Washington DC – Debt relief for poor countries is a high priority for the US, shared Treasury Secretary Janet Yellen in virtual remarks at a Vatican meeting of global finance leaders and Catholic dignitaries. A G20 debt reduction process is in place for poor countries, but developing middle-income countries cannot access the process. During Yellen's address, she lifted US support for developing middle-income countries to qualify for debt relief.

    “Yellen's participation in this Vatican event shows the synergy between the pandemic response priorities of Pope Francis and the US Treasury,” said Executive Director of the religious development group Jubilee USA Network. LeCompte advises the Vatican on economic issues and organized a meeting between high-level religious leaders and Yellen in March. "The Pontifical Academy of Social Sciences did an incredible job convening leaders to confront the current crisis."

    “Dreaming of a Better Restart,” the conference that Yellen attended, focused on economic policies to combat inequality, climate change and food insecurity.

    Yellen remarked on US support for creating $650 billion of emergency currency, known as Special Drawing Rights (SDRs). While developing countries will receive more that $200 billion of these new resources, more than $400 billion is received by wealthy countries. Yellen stated the US wants to donate their share of SDRs to poor countries.

    “The support of the US to get as many new resources to developing countries is critical,” stated LeCompte. “More resources are needed to get vaccines to developing countries. Less than 2% of vaccines have reached poor countries.”

    The US recently signaled support to waive pharmaceutical patents to increase access for COVID-19 vaccines and therapies.

    On climate, Yellen repeated that the US will use its full power to tackle climate change. May 24th is the sixth anniversary of Pope Francis’ encyclical on climate change, ‘Laudato Si.’ 

    "Yellen's powerful comments on climate change to this special Vatican conference come as we are celebrating the Holy Father's landmark teaching on protecting the environment," shared LeCompte.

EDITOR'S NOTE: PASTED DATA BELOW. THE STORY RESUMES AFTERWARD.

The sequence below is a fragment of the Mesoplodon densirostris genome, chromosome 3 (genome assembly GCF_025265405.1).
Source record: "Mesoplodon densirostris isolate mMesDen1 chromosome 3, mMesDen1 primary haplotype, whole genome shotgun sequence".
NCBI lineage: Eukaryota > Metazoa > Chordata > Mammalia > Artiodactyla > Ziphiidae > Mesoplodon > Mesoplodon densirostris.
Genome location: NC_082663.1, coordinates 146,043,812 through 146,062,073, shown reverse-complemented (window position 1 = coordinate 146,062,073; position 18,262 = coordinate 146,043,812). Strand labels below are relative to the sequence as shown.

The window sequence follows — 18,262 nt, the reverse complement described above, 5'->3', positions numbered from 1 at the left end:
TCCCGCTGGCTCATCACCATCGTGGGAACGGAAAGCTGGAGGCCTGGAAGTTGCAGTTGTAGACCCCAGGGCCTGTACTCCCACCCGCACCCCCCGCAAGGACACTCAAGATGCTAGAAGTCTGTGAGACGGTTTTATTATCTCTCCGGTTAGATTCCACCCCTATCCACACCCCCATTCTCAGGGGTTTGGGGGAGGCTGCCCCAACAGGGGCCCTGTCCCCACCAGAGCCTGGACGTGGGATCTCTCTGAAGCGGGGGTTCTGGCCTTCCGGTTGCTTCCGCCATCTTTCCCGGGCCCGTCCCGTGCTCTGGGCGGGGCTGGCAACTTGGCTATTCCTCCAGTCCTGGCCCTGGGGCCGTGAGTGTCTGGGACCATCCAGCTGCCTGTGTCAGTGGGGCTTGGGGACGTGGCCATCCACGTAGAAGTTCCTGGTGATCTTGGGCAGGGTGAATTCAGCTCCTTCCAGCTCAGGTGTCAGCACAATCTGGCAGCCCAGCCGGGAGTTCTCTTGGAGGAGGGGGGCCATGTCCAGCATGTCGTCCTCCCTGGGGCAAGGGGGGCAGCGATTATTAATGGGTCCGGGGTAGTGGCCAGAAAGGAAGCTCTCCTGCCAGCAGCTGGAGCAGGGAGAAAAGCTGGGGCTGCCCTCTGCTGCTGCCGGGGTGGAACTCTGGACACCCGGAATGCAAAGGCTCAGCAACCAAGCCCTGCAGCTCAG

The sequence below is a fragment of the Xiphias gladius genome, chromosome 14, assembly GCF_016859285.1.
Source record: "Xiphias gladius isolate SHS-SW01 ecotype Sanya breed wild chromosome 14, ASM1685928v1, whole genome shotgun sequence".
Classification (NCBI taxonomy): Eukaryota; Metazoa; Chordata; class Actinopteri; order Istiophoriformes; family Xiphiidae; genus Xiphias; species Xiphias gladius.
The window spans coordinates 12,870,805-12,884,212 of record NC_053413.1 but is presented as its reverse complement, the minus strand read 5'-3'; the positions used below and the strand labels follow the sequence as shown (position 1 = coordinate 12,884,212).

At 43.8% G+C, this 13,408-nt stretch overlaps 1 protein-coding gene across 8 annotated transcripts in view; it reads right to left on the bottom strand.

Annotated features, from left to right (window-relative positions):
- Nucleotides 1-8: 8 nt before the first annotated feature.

Read Secretary Yellen's Speech here.

    View the agenda and read about the Jubilee USA Treasury High-Level Religious Leader Roundtable here.

    Read Treasury's readout and release on the High-Level Roundtable here.


  • Biden Names Transparency Advocate to Top Regulatory Post

    Washington DC – Gary Gensler, former Wall Street regulator will be President-elect Biden's nominee to head the Securities and Exchange Commission (SEC), according to Reuters. Gensler will lead the agency created after the 1920's stock market crash to protect investors and enforce stability in the banking system.

    "As the world wrestles with financial crises, Gensler is the right pick for this critical position," noted Eric LeCompte who leads Jubilee USA, a religious development group that advocates solutions for financial crises. "The SEC is key for stopping corruption and promoting global economic stability."

    In the wake of the 2008 financial crisis, Gensler chaired the Commodity Futures Trading Commission and forced oversight on the banking industry. Gensler's SEC will issue enforcement rules on recent legislation passed in Congress like the Corporate Transparency Act that targets shell corporations. These types of corporations can hide the identity of their owner and facilitate crime, development aid theft and human trafficking.

    “Gensler understands there is no place for corruption in the financial system and holds a proven track record on promoting transparency,” stated LeCompte.